Jamie had left a note of her own. “I used 10,000 rounds to get this group to your requirements. There is very little left in the ammo safe. Please order more for the next group. You need 10k of 9mm, 1k of 5.56, and a case of 00 buck. The Glocks to be issued to this group are in the gun safe along with the officer belt, holster, pepper spray and tazers.”
Mark’s note included a copy of the construction contracts with Bill Lamar, along with copies of the approved permits for Altoona.
Lorrie’s mail was not so good; airport issues were growing. There was a registered letter from the County Commissioners. There were noise complaints from nearby residents. That in itself was one side of the surprise. There was a hundred yards with several tree lines for noise abatement on the north side of the airport, then a dual lane highway, and then a row of businesses, then the industrial park.
On the east end there were more trees, a single lane highway, a large park and ride, then a shopping center and large parking lots before any residential homes.
On the south side of the runway were the airport hangers, a highway, an open field and a woods line before any homes.
On the west end, the runway stopped 100 feet from the Chesapeake Bay. It was four miles of open bay water.
We flew only jets or turbine powered prop aircraft. All landings were at low or no power glide, and 99% of the takeoffs were over the bay. The noise complaints made no sense.
To further aggravate the airport problem, they were not going to have any jet fuel for at least a week. Someone claiming to be from the county airport commission had called the supplier and cancelled all fuel deliveries for this week. That was 16,000 gallons of fuel.
No one at the airport noticed the fuel situation until the low fuel alarms went off. It takes a week to get from placing an order to a delivery of fuel in the tank. Lorrie, as well as the rest of us, was pissed to put it mildly. Another thing that set everyone off was they sent it in a letter instead of calling and alerting people. The tank was empty by the time the letter was received.
Even though we were a fixed base aviation operator, the airport authority had insisted we use their fuel supply farm and their truck. If we had leased our own truck we could have had a little more working room on the fuel issue.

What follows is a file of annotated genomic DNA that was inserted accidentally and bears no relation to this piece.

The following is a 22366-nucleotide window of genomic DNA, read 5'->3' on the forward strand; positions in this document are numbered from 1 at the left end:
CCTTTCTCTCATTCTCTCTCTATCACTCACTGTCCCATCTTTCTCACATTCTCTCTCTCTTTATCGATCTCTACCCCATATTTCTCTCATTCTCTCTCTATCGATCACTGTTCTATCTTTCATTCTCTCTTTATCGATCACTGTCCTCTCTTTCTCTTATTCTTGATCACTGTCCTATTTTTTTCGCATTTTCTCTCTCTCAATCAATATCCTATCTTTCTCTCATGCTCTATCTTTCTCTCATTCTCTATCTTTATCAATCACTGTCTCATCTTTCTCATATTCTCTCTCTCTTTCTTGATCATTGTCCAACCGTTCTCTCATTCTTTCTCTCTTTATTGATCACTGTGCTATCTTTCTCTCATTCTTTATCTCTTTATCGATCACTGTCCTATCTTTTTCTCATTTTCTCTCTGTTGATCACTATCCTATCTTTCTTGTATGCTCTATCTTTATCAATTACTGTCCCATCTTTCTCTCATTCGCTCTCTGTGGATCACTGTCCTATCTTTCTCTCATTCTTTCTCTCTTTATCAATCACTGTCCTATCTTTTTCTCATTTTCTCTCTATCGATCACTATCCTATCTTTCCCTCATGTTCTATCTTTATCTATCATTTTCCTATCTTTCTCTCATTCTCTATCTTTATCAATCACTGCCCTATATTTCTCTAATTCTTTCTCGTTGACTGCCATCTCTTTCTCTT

A tandem axle jet fuel truck would have given us 4000 gallons of extra fuel to work with, and the possibility buying a load of fuel from the Easton airport authority or BWI. Our own mechanics could refuel on our terms not the counties. This was one more thing to investigate.
There were a dozen flights scheduled in the next seven days. After landing, our jets would have to be flown to BWI or Easton and refueled, then flown back to the island airport for passengers. That cycle of flight and landings would cost a thousand dollars each time for the pilot’s time and wasted fuel.
Jenny, with Jason’s assistance, wrote a scathing letter to the commissioners. “Tampering with the aviation fuel supply could be considered terrorism and or a violation of federal law. Interfering with scheduled flight service was also a federal violation. We the corporation are going to demand an immediate state and federal investigation,” it said.
The letter was going to be delivered by registered courier tomorrow morning. Additional copies were going to the FAA and the State.
Next Tuesday the 50 seat passenger plane was going to be at Easton for our inspection. All of us plus Jack, the next inline senior pilot, and our certified mechanics were going to inspect it and the records before we accepted it on a lease purchase agreement.
I reviewed all the notes on the daily logs that the trainers had kept for me. The defensive training had been done by a couple of the “I can’t tell you what I do guys.” They had some time off between assignments and wanted part-time work. The notes were very descriptive, with strengths and weakness, and the training they had done to correct the weaknesses.
I liked the way these two men operated. They would be here in the morning. I wondered just how much free time they would have over the next two months.
Edit by Alfmeister